Long-overdue attention is finally being paid to work rules and occupational licensing schemes that serve little purpose beyond being a barrier. Here is a great example of those hard-to-justify rules from Lens:
“Jerry Schmidt files horse teeth at his farm near Port Angeles, Washington for a fraction of a veterinarian’s cost. After a formal complaint from a local veterinarian in 2012, the Department of Health issued a cease and desist order to prevent Schmidt from receiving money for the practice without a veterinarian license, even though it is legal when done for free.”
The essential Institute for Justice deserves a lot of the credit for bringing this important issue to the fore. IJ has been highlighting onerous requirements for years, and litigating when necessary to help individuals who can’t take on the system on their own.
Stopping competition the aim
In so many cases, occupational licenses serve little purpose beyond preventing more people from breaking into a certain market. Licensing is mostly about economic protection for politically favored groups. That’s the purpose taxi medallions served for many years. They kept competition out of the market and drove prices higher, but now the Uber model is disrupting that market.
Not all licenses are merely about economic barriers. Some are genuinely necessary for the purposes of health and safety. Still others don’t seem to serve any purpose, legitimate or otherwise. Is there any particular reason you need to have a license to announce a boxing match in this state?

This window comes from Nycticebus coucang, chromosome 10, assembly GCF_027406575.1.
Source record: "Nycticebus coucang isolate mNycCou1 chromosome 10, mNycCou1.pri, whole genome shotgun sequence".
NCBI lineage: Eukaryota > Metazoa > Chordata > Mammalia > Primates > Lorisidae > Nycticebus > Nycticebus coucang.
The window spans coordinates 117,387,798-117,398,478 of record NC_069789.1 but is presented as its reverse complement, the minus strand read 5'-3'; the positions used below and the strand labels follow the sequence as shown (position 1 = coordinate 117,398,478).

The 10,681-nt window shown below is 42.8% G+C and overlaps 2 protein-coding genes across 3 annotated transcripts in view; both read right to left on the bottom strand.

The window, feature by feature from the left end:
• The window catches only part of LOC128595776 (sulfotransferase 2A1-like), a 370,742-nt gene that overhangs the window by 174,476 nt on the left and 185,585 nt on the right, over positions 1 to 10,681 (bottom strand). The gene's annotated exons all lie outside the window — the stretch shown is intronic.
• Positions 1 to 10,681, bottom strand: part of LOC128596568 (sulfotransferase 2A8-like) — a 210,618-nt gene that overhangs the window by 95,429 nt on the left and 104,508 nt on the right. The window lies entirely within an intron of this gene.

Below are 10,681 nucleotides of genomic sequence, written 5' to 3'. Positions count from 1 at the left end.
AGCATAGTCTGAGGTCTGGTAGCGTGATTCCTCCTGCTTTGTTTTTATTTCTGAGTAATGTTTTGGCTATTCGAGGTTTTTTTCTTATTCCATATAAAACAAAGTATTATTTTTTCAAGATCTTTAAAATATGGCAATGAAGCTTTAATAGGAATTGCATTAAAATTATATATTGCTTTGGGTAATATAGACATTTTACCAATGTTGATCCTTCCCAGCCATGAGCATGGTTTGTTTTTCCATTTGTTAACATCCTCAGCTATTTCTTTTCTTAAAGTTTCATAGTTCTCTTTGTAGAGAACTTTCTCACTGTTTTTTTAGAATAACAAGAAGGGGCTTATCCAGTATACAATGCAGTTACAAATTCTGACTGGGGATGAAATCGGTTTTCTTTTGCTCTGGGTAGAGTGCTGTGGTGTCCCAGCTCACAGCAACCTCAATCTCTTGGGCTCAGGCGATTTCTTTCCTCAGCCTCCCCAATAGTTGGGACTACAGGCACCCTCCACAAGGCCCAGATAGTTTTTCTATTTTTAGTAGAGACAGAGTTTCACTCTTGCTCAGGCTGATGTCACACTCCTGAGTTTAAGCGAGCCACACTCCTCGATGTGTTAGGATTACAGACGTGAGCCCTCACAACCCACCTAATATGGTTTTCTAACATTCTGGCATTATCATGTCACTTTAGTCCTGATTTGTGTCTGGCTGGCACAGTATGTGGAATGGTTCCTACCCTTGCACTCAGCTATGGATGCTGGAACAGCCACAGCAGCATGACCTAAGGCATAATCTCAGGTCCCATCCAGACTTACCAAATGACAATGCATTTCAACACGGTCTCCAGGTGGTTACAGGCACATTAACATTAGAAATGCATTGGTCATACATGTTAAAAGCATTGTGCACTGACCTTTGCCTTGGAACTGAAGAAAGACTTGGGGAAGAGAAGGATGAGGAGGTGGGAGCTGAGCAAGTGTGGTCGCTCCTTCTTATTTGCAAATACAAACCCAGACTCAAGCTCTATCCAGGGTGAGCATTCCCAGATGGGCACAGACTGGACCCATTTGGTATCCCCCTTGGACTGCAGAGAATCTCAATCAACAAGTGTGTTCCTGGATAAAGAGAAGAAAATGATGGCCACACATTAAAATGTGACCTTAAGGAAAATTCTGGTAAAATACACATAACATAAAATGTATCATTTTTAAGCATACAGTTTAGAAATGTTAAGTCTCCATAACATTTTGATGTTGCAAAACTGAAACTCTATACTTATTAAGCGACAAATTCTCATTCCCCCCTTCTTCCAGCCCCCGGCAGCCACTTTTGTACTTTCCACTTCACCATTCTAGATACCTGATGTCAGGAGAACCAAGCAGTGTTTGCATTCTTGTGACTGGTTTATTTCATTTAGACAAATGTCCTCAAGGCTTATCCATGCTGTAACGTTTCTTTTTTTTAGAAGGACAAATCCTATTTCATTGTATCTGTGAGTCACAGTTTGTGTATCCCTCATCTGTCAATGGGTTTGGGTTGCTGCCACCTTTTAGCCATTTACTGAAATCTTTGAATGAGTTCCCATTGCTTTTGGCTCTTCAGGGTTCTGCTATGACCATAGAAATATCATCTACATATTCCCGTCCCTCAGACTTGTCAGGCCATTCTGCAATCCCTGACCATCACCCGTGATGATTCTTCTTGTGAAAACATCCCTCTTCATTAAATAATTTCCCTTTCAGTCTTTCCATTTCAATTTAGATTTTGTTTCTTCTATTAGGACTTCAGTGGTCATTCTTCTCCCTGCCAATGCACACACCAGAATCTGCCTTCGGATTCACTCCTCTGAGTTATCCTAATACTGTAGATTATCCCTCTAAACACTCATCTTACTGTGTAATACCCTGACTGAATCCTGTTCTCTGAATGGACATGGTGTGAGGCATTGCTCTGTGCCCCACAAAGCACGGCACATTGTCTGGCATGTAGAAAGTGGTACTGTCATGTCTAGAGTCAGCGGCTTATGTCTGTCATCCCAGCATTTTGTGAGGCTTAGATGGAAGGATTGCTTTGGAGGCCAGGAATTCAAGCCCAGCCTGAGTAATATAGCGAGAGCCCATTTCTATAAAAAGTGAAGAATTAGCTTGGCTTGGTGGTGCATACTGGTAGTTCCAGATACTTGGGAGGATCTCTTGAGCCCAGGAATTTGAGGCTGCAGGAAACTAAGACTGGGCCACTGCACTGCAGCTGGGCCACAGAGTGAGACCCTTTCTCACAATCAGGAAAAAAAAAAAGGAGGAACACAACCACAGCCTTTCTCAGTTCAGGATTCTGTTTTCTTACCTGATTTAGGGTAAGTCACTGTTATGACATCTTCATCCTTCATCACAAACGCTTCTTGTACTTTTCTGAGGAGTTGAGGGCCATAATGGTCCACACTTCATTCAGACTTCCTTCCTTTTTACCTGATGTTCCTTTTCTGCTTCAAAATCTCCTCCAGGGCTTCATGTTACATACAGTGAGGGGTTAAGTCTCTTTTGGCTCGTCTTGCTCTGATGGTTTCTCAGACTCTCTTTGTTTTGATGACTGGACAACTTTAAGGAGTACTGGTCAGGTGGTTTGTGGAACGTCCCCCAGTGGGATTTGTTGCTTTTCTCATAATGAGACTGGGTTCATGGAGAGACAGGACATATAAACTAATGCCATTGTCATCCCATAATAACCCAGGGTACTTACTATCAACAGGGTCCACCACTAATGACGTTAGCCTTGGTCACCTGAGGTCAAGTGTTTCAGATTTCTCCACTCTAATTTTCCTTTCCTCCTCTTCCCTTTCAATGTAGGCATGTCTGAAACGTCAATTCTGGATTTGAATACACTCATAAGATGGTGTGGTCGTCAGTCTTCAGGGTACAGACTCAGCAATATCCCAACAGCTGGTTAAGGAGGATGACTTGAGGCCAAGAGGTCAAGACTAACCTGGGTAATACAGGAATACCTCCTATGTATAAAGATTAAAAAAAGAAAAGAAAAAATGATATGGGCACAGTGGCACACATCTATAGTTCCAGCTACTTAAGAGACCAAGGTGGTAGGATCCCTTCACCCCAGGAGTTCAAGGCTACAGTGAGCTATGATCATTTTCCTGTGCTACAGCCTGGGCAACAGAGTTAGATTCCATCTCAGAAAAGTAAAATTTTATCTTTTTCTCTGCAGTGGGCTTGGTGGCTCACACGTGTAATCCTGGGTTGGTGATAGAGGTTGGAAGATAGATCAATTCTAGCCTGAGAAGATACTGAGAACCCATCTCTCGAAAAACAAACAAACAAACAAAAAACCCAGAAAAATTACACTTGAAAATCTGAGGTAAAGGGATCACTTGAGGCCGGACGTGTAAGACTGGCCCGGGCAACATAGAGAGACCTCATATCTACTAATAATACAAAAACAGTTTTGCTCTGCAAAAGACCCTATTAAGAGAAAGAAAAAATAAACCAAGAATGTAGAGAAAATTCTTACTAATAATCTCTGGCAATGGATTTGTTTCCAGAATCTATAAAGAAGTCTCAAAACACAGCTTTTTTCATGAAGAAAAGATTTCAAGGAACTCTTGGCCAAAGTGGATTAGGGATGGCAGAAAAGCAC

“Health and safety” sometimes an excuse
While some occupational licenses are justified by health and safety, those are often the basis for occupational rules that quickly become onerous and stretch far beyond a legitimate restriction.
Hair care is the most common example. There may be proper concerns about hair professionals using proper hygiene techniques or cleaning equipment. Certainly you want the person dyeing your hair to know something about chemical reactions.
But should someone who simply wants to braid hair need 1,600 hours of schooling before they’re allowed to take a state exam? It’s absurd, but that was the rule before the Institute for Justice successfully sued on a braider’s behalf.
System favors the status quo
Like so many government mandates, work rules like this exist because the people who would benefit the most can’t take on the system, while customers, who would benefit a little by increased competition, aren’t going to care enough to organize themselves to seek repeal of the rules.
Meanwhile the people who prefer the status quo care a lot, and they’re willing to pay to maintain it. They can afford lobbyists and put on fundraisers. In the hair care example, it’s not so much current barbers and stylists working to keep others out of the market but the training schools. The schools greatly favor requiring 1,600 hours of training.
Rules like these are also the natural consequence of who speaks with their legislators. If lawmakers never hear from constituents stymied by occupational licensing but hear often from district residents who are part of organized efforts to keep current rules in place, those legislators will also naturally prefer the status quo.
Thankfully, leaders like state Rep. Matt Manweller (R-Ellensburg) are willing to help push the boulder uphill. He wants to take a fresh look at licensing rules and only retain those that are justified. Those that are mostly about blocking competition need to be tossed on the regulatory scrapheap.
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